Robert A. PriceAngiosperm Phylogeny Group_cell_1_28_0 cAngiosperm Phylogeny Group_cell_1_28_1 Angiosperm Phylogeny Group_cell_1_28_2 Angiosperm Phylogeny Group_cell_1_28_3 Angiosperm Phylogeny Group_cell_1_28_4
Christopher J. QuinnAngiosperm Phylogeny Group_cell_1_29_0 cAngiosperm Phylogeny Group_cell_1_29_1 Angiosperm Phylogeny Group_cell_1_29_2 Angiosperm Phylogeny Group_cell_1_29_3 Angiosperm Phylogeny Group_cell_1_29_4
James E. RodmanAngiosperm Phylogeny Group_cell_1_30_0 cAngiosperm Phylogeny Group_cell_1_30_1 cAngiosperm Phylogeny Group_cell_1_30_2 Angiosperm Phylogeny Group_cell_1_30_3 Angiosperm Phylogeny Group_cell_1_30_4
Paula J. RudallAngiosperm Phylogeny Group_cell_1_31_0 cAngiosperm Phylogeny Group_cell_1_31_1 cAngiosperm Phylogeny Group_cell_1_31_2 cAngiosperm Phylogeny Group_cell_1_31_3 Angiosperm Phylogeny Group_cell_1_31_4
Vincent SavolainenAngiosperm Phylogeny Group_cell_1_32_0 cAngiosperm Phylogeny Group_cell_1_32_1 cAngiosperm Phylogeny Group_cell_1_32_2 Angiosperm Phylogeny Group_cell_1_32_3 Angiosperm Phylogeny Group_cell_1_32_4
Laurence SkogAngiosperm Phylogeny Group_cell_1_33_0 Angiosperm Phylogeny Group_cell_1_33_1 Angiosperm Phylogeny Group_cell_1_33_2 Angiosperm Phylogeny Group_cell_1_33_3 cAngiosperm Phylogeny Group_cell_1_33_4
James SmithAngiosperm Phylogeny Group_cell_1_34_0 Angiosperm Phylogeny Group_cell_1_34_1 Angiosperm Phylogeny Group_cell_1_34_2 Angiosperm Phylogeny Group_cell_1_34_3 cAngiosperm Phylogeny Group_cell_1_34_4
Kenneth J. SytsmaAngiosperm Phylogeny Group_cell_1_35_0 cAngiosperm Phylogeny Group_cell_1_35_1 cAngiosperm Phylogeny Group_cell_1_35_2 cAngiosperm Phylogeny Group_cell_1_35_3 Angiosperm Phylogeny Group_cell_1_35_4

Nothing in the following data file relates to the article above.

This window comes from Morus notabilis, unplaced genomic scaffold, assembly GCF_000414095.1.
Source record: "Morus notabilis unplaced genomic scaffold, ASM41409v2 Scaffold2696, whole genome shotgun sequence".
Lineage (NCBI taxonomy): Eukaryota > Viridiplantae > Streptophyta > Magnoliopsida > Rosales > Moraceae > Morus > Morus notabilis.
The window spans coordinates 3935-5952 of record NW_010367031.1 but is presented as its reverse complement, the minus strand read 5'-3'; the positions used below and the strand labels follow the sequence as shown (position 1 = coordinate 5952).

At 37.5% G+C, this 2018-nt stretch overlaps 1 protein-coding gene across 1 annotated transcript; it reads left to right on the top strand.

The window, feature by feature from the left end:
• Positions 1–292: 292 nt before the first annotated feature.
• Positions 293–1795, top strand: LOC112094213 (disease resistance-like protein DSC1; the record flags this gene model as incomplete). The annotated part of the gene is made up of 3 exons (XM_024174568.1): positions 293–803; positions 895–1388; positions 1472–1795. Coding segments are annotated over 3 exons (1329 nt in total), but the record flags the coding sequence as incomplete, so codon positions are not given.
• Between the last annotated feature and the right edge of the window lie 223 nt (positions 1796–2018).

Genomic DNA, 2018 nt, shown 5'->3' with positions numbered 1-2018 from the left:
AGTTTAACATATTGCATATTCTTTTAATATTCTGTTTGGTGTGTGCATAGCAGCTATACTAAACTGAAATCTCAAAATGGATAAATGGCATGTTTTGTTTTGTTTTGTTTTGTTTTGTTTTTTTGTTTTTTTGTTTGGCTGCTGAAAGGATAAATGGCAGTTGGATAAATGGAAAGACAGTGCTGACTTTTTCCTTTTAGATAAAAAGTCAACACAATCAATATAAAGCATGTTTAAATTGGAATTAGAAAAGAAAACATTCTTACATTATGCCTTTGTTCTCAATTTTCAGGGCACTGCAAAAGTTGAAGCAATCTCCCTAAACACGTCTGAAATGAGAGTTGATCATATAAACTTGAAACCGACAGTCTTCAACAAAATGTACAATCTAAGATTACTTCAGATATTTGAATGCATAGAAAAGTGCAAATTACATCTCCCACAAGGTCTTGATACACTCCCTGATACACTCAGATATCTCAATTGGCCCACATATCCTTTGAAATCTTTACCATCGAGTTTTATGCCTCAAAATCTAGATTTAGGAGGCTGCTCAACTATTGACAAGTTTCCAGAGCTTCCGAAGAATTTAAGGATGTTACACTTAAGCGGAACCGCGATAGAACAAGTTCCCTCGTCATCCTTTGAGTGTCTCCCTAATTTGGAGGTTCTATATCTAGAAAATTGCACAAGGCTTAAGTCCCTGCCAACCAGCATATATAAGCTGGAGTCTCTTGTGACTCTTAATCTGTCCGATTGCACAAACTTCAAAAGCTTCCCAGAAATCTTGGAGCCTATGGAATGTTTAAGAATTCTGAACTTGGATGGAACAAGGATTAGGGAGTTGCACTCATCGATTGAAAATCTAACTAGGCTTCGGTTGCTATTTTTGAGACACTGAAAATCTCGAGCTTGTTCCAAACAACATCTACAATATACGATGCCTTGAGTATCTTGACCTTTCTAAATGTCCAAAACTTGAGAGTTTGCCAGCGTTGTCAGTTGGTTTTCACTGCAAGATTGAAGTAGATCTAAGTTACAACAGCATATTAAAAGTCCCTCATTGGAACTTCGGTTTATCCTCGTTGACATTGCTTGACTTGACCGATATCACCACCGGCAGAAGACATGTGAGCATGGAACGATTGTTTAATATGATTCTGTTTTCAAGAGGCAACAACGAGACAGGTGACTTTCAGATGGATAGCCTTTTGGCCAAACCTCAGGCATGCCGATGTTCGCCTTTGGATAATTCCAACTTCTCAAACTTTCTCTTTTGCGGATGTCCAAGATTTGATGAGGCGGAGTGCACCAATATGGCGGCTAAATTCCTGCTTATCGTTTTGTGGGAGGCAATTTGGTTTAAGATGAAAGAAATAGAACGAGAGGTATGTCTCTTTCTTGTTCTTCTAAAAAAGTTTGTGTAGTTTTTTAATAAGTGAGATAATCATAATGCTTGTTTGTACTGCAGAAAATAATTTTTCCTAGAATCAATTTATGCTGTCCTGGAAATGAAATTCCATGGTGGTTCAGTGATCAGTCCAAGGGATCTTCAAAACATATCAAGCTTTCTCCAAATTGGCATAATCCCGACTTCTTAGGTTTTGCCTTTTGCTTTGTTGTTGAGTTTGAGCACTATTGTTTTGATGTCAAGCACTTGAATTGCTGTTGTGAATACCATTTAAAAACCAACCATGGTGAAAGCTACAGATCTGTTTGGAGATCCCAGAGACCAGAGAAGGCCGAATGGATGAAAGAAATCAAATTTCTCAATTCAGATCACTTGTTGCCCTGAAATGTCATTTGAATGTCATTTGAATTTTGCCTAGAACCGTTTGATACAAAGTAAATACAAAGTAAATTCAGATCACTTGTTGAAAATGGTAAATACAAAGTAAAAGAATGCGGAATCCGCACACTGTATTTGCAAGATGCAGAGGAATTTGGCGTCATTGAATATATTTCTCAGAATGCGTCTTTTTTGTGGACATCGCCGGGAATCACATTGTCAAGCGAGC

David C. TankAngiosperm Phylogeny Group_cell_1_36_0 Angiosperm Phylogeny Group_cell_1_36_1 Angiosperm Phylogeny Group_cell_1_36_2 cAngiosperm Phylogeny Group_cell_1_36_3 cAngiosperm Phylogeny Group_cell_1_36_4
Mats ThulinAngiosperm Phylogeny Group_cell_1_37_0 cAngiosperm Phylogeny Group_cell_1_37_1 Angiosperm Phylogeny Group_cell_1_37_2 Angiosperm Phylogeny Group_cell_1_37_3 Angiosperm Phylogeny Group_cell_1_37_4
Maria VorontsovaAngiosperm Phylogeny Group_cell_1_38_0 Angiosperm Phylogeny Group_cell_1_38_1 Angiosperm Phylogeny Group_cell_1_38_2 Angiosperm Phylogeny Group_cell_1_38_3 cAngiosperm Phylogeny Group_cell_1_38_4
Michelle van der BankAngiosperm Phylogeny Group_cell_1_39_0 Angiosperm Phylogeny Group_cell_1_39_1 cAngiosperm Phylogeny Group_cell_1_39_2 Angiosperm Phylogeny Group_cell_1_39_3 Angiosperm Phylogeny Group_cell_1_39_4
Anton WeberAngiosperm Phylogeny Group_cell_1_40_0 Angiosperm Phylogeny Group_cell_1_40_1 Angiosperm Phylogeny Group_cell_1_40_2 Angiosperm Phylogeny Group_cell_1_40_3 cAngiosperm Phylogeny Group_cell_1_40_4
Kenneth WurdackAngiosperm Phylogeny Group_cell_1_41_0 Angiosperm Phylogeny Group_cell_1_41_1 cAngiosperm Phylogeny Group_cell_1_41_2 cAngiosperm Phylogeny Group_cell_1_41_3 Angiosperm Phylogeny Group_cell_1_41_4
Jenny Q.-Y. XiangAngiosperm Phylogeny Group_cell_1_42_0 Angiosperm Phylogeny Group_cell_1_42_1 cAngiosperm Phylogeny Group_cell_1_42_2 cAngiosperm Phylogeny Group_cell_1_42_3 Angiosperm Phylogeny Group_cell_1_42_4
Sue ZmarztyAngiosperm Phylogeny Group_cell_1_43_0 Angiosperm Phylogeny Group_cell_1_43_1 cAngiosperm Phylogeny Group_cell_1_43_2 cAngiosperm Phylogeny Group_cell_1_43_3 Angiosperm Phylogeny Group_cell_1_43_4

c = listed as a contributor Angiosperm Phylogeny Group_sentence_89


Credits to the contents of this page go to the authors of the corresponding Wikipedia page: en.wikipedia.org/wiki/Angiosperm Phylogeny Group.